If anybody fancies some heavy but rewarding reading try Bruno Latour’s recently published book on Reassembling the Social. An Introduction to Actor Network Theory. I took it on holiday, along with a pile of other books , including Friction and Global Shadows. In the event, or lack of it, I only managed to struggle through the Latour. And once I had read it the other books didn’t seem as inviting, although they are probably a more engaging read. Latour’s book seems to be directed not at the experience of reading so much as the consequence of having read. It takes the reader on a mental journey over difficult terrain, the terrain metaphor resurfacing throughout the book via a play on the acronym ANT and the notion that ants are somehow grounded and hence capable of dealing thoroughly with whatever minutiae are blocking their paths
to unspecified destinations.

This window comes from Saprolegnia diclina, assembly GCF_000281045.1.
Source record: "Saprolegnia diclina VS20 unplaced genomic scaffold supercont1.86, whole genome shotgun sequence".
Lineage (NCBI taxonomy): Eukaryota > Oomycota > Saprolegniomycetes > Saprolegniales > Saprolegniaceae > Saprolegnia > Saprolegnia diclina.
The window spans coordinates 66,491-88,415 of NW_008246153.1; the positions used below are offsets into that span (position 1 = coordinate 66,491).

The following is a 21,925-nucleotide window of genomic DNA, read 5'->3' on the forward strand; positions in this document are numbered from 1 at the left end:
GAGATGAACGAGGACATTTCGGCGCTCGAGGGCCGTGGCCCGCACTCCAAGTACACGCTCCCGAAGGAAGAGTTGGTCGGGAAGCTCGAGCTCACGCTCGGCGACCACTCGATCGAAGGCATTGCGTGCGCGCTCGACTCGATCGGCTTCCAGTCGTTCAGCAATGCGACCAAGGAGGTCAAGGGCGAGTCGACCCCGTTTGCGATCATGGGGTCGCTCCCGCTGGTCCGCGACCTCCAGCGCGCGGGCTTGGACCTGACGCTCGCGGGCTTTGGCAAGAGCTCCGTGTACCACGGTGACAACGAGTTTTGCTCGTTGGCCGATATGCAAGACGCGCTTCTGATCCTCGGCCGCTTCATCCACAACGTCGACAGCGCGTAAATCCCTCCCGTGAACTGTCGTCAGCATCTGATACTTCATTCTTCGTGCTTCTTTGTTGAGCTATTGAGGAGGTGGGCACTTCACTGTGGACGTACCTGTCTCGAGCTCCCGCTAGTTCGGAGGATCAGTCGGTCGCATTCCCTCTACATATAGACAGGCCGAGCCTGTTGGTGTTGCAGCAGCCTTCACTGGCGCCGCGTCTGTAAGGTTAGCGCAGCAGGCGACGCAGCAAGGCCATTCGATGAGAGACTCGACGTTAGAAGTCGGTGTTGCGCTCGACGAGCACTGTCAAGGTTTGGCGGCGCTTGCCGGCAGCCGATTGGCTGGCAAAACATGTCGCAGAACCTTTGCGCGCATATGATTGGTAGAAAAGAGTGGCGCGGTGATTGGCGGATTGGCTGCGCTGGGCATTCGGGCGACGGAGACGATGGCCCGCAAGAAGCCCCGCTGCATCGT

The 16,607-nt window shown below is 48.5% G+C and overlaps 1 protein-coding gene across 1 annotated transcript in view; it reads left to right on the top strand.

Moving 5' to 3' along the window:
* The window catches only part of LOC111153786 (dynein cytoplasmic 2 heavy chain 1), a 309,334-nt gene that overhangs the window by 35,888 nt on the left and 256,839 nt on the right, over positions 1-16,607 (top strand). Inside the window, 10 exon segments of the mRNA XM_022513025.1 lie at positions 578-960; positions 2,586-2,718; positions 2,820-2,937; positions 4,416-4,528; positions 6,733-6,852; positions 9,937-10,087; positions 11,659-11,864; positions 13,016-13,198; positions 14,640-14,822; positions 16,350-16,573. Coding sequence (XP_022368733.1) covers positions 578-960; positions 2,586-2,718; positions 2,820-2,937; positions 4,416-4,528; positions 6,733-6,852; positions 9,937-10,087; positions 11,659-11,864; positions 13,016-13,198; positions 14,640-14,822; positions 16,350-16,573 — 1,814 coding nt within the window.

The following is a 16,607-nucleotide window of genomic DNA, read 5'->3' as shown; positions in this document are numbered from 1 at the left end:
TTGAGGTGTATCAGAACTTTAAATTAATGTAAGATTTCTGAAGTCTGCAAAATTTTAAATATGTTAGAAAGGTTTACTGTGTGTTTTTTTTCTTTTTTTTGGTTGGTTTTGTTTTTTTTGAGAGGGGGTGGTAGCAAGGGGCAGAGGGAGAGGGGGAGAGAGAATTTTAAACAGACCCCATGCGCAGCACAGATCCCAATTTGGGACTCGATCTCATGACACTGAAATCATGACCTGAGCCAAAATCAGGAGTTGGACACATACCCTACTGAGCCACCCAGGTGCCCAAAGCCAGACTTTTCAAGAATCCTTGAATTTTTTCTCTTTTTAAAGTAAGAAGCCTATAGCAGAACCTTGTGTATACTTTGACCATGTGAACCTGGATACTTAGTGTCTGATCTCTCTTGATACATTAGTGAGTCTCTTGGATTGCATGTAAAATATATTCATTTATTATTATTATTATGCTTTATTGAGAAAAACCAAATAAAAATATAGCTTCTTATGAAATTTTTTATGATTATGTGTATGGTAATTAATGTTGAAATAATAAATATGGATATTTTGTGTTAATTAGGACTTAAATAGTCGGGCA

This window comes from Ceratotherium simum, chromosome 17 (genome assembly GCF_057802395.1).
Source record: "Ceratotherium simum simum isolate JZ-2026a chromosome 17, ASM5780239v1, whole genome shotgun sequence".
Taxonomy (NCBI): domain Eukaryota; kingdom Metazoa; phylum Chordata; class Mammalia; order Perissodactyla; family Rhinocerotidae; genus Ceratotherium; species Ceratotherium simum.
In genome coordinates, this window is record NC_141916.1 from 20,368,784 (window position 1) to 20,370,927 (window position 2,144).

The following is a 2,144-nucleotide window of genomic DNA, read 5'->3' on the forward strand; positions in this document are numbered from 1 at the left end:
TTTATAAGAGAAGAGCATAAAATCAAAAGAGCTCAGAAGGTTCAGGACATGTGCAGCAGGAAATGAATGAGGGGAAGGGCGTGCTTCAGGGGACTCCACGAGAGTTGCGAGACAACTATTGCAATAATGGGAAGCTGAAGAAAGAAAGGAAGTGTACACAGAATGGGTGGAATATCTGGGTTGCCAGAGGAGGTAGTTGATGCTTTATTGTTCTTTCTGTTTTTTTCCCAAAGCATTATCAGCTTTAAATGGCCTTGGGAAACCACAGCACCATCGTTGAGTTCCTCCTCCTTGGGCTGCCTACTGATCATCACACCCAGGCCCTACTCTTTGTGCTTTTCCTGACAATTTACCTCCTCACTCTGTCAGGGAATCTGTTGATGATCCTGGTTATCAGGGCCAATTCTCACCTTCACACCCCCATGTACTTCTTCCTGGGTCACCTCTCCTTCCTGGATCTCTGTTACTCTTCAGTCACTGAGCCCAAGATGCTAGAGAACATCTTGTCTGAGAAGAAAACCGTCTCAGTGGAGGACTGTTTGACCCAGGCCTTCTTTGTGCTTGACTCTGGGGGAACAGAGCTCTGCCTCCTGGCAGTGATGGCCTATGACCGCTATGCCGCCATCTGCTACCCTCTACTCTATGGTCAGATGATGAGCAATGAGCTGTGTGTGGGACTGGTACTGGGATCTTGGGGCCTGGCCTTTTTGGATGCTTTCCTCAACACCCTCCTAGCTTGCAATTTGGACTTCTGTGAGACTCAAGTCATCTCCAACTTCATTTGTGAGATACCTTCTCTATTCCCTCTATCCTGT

Reassembling the Social is one of those books written against in order to work out what it is for. In this instance, its directed against sociologists, whom Latour divides into two types: sociologists of the social and those who claim to practice critical sociology. Latour argues that both kinds of sociology and their practitioners do not conform to what might be the expectations of scientific approaches to the study of society. This is because they rely on pre-existing notions of what the social is and does to account for what people do and why they do it. The idea of society in such accounts fails to explain the very thing which is the object of study. As a consequence the motivations of social actors are always silenced and ignored. The silenncing of social actors is paradoxical for what claims to be a science of the social which ought to be able to demonstrate how things happen or rather how happenings are made. The making is the social process which is both material and symbolic. There is then no break between material culture and cultural material. The object of study includes objects, the subject object divide is collapsed and the sociology of the social superseded by a sociology of association, that is the relations through which actors achieve agency to effect happening.